Street Harassment

You should be able to feel comfortable and safe in public spaces without the fear of being harassed. Like other forms of sexual harassment and assault, street harassment is about power and intimidation.

What is street harassment?

Street harassment includes unwanted comments, gestures, or acts directed at someone in a public space without their consent.

Street harassment includes some of the following unwanted behaviors:

  • Comments, requests, and demands
  • Commenting on physical appearance, such as someone’s body or the clothing they’re wearing
  • Continuing to talk to someone after they have asked to be left alone
  • Flashing
  • Following or stalking
  • Groping
  • Intentionally invading personal space or blocking the way
  • Persistent requests for someone’s name, number, or other information
  • Public masturbation or touching
  • Sexist, racist, homophobic, transphobic slurs, or any comments insulting or demeaning an aspect of someone’s identity
  • Showing pornagraphic images without someone’s consent
  • Staring
  • Taking a photo of someone without their consent
  • Telling someone to smile
  • Up-skirting, which is taking a photo up a skirt or dress without that person’s permission
  • Using a mirror to look up someone’s skirt or dress without their permission
  • Whistling

Who does street harassment affect?

Though street harassment can happen to anyone—regardless of gender, age, or any other aspect of your identity—it is often directed at individuals because of their actual or perceived gender expression, sexual orientation, race, ethnicity, religion, or disability. No form of harassment is OK; and it is never a compliment. Everyone deserves to be treated with dignity and respect and to feel safe in public spaces.

What are some of the effects of street harassment?

Street harassment has negative effects both on those who experience it and for communities as a whole. Being harassed in a public space can make you worried about your physical safety and creates an environment of fear and intimidation.

It rarely happens just once. For those who experience street harassment, it is often not an isolated incident, but something that happens over and over again. The cumulative effect of these types of comments and behaviors can cause the person being harassed to feel a heightened sense of anxiety, or to be “on edge” at all times.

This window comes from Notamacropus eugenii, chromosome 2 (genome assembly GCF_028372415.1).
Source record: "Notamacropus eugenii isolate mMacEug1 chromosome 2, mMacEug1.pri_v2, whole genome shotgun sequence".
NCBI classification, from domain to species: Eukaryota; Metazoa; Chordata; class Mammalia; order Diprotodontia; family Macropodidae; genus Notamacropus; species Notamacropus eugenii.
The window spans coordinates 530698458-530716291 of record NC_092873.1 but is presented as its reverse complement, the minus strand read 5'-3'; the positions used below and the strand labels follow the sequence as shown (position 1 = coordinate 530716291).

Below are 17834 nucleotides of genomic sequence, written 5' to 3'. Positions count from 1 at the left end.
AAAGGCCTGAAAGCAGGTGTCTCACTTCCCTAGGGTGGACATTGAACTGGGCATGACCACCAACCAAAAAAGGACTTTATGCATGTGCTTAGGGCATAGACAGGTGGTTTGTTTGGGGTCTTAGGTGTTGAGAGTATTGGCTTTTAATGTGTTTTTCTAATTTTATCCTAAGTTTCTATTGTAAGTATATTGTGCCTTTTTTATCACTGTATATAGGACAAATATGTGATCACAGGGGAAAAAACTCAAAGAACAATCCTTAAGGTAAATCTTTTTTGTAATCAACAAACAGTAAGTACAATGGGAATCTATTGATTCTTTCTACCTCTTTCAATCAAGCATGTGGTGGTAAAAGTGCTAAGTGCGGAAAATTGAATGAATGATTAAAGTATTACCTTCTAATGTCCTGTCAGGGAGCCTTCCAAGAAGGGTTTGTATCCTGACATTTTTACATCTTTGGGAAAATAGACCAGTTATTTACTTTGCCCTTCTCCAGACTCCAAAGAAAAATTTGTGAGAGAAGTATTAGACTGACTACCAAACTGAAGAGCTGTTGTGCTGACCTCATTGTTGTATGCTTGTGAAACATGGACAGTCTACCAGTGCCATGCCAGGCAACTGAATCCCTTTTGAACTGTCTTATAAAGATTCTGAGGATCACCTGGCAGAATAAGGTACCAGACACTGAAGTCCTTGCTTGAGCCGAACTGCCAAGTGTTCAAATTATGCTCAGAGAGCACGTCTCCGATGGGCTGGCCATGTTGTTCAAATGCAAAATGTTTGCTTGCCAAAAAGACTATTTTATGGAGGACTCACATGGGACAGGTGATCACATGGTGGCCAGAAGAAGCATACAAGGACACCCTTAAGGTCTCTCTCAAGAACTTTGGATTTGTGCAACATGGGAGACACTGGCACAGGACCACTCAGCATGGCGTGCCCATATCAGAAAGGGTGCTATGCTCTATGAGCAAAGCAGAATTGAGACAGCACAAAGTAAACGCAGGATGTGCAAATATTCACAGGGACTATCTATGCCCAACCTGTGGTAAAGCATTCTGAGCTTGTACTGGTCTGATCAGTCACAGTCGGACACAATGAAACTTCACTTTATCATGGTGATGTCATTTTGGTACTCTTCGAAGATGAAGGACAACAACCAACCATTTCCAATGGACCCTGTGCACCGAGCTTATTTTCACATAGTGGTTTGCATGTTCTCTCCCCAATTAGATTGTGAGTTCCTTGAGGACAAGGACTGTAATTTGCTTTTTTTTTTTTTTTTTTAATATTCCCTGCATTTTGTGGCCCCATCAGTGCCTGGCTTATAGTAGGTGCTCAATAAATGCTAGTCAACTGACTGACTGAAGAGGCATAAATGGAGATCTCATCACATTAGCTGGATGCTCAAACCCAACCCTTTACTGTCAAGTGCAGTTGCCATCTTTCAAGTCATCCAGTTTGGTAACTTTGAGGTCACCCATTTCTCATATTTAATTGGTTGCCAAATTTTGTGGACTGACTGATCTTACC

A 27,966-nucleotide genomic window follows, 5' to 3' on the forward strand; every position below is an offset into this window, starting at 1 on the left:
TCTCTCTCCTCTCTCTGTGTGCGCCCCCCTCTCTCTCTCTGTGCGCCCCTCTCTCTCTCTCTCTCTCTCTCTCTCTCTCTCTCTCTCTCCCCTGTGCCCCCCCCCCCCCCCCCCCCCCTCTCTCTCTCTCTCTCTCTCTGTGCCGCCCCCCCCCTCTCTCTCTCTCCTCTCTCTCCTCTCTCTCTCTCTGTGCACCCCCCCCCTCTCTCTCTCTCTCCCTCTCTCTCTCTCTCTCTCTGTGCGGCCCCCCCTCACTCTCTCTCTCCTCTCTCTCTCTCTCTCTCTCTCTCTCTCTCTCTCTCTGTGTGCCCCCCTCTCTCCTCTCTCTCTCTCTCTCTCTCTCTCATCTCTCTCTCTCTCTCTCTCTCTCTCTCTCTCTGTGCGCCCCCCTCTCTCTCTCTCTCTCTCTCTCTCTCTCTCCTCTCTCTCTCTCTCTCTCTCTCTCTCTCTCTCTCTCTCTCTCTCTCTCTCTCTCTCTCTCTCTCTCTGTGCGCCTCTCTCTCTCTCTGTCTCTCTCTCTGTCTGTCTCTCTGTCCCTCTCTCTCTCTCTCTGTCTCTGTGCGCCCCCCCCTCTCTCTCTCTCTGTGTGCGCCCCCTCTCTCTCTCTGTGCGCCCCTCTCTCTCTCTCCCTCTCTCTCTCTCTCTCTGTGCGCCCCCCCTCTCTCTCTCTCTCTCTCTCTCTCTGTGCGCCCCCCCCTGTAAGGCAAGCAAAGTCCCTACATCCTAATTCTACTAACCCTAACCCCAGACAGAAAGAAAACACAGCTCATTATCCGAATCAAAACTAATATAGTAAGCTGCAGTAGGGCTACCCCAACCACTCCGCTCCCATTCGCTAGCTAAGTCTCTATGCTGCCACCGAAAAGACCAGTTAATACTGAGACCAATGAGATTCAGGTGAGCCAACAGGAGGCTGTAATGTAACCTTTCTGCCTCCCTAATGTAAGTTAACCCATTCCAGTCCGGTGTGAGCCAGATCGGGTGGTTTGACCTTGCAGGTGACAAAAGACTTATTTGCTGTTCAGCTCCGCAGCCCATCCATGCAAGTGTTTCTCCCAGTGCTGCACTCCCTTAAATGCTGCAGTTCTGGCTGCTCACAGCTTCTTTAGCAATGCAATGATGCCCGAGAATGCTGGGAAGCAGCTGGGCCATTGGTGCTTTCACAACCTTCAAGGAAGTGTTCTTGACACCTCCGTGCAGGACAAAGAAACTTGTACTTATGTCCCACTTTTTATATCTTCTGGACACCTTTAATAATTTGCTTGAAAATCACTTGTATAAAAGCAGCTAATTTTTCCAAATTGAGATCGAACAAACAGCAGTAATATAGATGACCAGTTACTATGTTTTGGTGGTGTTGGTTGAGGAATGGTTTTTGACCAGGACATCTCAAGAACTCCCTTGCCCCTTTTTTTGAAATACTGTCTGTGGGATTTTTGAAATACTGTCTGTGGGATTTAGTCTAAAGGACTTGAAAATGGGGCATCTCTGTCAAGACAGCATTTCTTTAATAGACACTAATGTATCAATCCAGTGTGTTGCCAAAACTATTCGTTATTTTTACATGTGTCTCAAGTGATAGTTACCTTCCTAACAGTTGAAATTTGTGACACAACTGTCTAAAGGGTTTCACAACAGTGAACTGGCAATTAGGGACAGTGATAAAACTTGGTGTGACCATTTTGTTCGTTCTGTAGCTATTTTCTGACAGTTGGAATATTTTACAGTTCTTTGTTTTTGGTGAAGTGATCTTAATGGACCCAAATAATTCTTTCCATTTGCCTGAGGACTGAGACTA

It hurts communities. People are less likely to engage with strangers and participate in their communities if they fear being harassed.

It is a human rights’ issue. It limits individuals’ ability to be in public. Someone may avoid leaving their home, work, or school for fear of being harassed, limiting their access to opportunities and community.

It has financial effects. Many people who have experienced street harassment may feel unsafe walking home, going out after dark, or taking public transportation alone. Because of this fear, many people are forced to spend money on private transportation, such as ride apps, when they would otherwise take public transportation or walk. For those who cannot afford these options, fear of street harassment can severely limit when and where they can go out in public, which also limits access to employment and education.

What can I do if street harassment happens to me?

If you experience street harassment, remember that it is not your fault. Street harassment is never a compliment and is never OK. Everyone has the right to feel safe in public spaces. There is no one right way to respond to someone who is harassing you. Because street harassment is about power and intimidation—and there is often a reasonable fear of further violence—it is essential to “trust your gut” in these situations.